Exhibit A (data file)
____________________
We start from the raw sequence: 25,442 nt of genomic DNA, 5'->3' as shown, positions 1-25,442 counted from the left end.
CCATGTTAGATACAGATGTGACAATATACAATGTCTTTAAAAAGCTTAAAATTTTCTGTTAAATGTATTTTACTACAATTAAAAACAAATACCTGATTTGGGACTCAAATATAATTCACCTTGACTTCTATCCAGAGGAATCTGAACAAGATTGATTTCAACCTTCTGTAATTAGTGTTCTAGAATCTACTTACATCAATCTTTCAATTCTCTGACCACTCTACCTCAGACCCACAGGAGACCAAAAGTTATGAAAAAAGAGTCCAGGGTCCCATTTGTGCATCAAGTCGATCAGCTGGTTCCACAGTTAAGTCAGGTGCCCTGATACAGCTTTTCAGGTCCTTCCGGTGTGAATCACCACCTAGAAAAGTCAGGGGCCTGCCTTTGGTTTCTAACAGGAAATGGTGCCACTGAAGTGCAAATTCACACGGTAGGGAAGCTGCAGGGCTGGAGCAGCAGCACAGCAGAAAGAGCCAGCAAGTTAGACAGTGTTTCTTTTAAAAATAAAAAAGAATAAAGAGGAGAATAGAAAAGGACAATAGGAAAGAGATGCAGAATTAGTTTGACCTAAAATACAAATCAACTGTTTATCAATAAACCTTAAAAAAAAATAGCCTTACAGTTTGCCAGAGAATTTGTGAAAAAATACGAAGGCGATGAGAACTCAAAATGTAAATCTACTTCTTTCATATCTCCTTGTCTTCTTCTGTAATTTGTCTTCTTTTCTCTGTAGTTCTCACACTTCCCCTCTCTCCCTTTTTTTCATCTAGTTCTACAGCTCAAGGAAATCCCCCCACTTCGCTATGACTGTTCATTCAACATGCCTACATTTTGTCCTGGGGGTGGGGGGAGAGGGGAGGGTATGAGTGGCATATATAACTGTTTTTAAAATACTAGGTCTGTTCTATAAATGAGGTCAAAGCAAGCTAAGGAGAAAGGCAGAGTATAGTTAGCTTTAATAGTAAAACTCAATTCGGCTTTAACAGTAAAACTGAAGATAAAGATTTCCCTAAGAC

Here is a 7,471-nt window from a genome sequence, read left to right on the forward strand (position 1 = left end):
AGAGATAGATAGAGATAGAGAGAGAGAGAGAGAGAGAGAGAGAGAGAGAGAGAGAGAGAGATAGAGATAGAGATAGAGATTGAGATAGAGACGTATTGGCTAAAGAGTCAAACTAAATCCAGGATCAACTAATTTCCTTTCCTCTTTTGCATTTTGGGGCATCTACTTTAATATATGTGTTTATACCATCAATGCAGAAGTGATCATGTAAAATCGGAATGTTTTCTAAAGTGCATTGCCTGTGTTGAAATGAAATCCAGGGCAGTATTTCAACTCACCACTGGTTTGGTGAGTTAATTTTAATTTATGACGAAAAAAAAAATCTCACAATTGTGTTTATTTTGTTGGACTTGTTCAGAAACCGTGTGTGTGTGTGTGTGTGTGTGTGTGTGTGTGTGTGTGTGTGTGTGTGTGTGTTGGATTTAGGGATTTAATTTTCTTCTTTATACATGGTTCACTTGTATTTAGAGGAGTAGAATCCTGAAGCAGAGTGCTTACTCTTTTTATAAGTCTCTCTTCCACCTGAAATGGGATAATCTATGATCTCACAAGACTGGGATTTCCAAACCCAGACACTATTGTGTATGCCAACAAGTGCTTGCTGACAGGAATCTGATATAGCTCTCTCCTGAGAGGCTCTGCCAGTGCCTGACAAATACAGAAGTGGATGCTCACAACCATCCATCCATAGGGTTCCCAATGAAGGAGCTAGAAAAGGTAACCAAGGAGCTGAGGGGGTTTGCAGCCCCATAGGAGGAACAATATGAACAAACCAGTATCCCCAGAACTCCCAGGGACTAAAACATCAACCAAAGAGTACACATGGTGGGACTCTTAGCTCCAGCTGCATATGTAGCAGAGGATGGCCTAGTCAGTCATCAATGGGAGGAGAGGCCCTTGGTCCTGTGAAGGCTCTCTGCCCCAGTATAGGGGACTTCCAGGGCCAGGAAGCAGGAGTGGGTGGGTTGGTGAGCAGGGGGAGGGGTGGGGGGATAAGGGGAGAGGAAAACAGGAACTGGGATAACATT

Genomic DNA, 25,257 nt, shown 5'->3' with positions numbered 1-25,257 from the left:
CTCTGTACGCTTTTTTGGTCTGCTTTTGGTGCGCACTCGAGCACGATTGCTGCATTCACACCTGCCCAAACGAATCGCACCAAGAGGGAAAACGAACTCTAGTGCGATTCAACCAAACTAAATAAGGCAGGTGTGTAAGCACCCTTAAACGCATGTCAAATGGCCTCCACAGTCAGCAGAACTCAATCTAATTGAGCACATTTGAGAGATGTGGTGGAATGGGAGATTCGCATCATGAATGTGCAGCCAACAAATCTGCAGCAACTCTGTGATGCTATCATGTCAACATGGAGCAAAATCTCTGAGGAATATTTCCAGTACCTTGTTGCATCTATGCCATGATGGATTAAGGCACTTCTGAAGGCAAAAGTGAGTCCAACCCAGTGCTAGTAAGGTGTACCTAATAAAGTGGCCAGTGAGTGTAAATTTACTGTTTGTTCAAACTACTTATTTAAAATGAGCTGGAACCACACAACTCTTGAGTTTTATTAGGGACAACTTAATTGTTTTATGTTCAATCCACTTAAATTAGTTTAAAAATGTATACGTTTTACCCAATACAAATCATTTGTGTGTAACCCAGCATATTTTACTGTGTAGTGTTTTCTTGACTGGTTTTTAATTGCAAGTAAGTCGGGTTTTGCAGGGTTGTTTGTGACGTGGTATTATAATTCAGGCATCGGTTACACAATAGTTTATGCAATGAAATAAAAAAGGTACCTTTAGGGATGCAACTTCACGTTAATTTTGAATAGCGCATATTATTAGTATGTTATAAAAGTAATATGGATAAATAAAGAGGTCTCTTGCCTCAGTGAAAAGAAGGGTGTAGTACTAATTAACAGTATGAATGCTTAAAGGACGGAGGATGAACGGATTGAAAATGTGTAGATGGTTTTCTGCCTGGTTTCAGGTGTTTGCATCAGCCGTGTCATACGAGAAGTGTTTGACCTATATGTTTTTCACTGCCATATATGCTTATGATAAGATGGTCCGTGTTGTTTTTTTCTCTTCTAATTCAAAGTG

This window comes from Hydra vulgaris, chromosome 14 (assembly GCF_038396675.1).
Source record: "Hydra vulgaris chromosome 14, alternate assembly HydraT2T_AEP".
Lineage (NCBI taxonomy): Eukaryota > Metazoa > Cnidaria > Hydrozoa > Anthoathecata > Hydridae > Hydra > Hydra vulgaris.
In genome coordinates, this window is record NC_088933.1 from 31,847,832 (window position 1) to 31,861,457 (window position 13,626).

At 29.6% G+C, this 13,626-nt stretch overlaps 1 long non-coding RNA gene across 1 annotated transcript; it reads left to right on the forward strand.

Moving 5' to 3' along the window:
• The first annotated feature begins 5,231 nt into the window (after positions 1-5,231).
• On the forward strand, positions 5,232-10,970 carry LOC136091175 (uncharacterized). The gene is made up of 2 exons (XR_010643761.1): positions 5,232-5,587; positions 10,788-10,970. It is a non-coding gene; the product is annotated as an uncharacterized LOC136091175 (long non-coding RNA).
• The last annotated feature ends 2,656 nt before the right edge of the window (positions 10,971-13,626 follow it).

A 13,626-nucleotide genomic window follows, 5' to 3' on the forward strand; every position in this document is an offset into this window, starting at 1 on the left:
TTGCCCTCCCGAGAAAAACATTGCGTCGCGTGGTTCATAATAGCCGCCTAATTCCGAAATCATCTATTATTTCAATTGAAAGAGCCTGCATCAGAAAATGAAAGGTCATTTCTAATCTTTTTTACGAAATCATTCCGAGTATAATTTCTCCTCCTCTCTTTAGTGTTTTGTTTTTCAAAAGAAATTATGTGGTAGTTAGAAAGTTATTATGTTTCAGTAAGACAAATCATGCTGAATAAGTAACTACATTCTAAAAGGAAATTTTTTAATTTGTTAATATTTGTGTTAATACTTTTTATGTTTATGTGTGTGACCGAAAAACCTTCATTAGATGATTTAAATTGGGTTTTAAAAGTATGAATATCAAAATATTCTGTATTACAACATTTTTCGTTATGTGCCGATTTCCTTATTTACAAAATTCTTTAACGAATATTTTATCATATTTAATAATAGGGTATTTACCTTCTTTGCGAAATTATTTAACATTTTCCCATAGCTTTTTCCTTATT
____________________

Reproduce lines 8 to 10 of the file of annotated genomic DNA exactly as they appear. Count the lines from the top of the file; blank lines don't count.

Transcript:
Source record: "Hydra vulgaris chromosome 14, alternate assembly HydraT2T_AEP".
Lineage (NCBI taxonomy): Eukaryota > Metazoa > Cnidaria > Hydrozoa > Anthoathecata > Hydridae > Hydra > Hydra vulgaris.
In genome coordinates, this window is record NC_088933.1 from 31,847,832 (window position 1) to 31,861,457 (window position 13,626).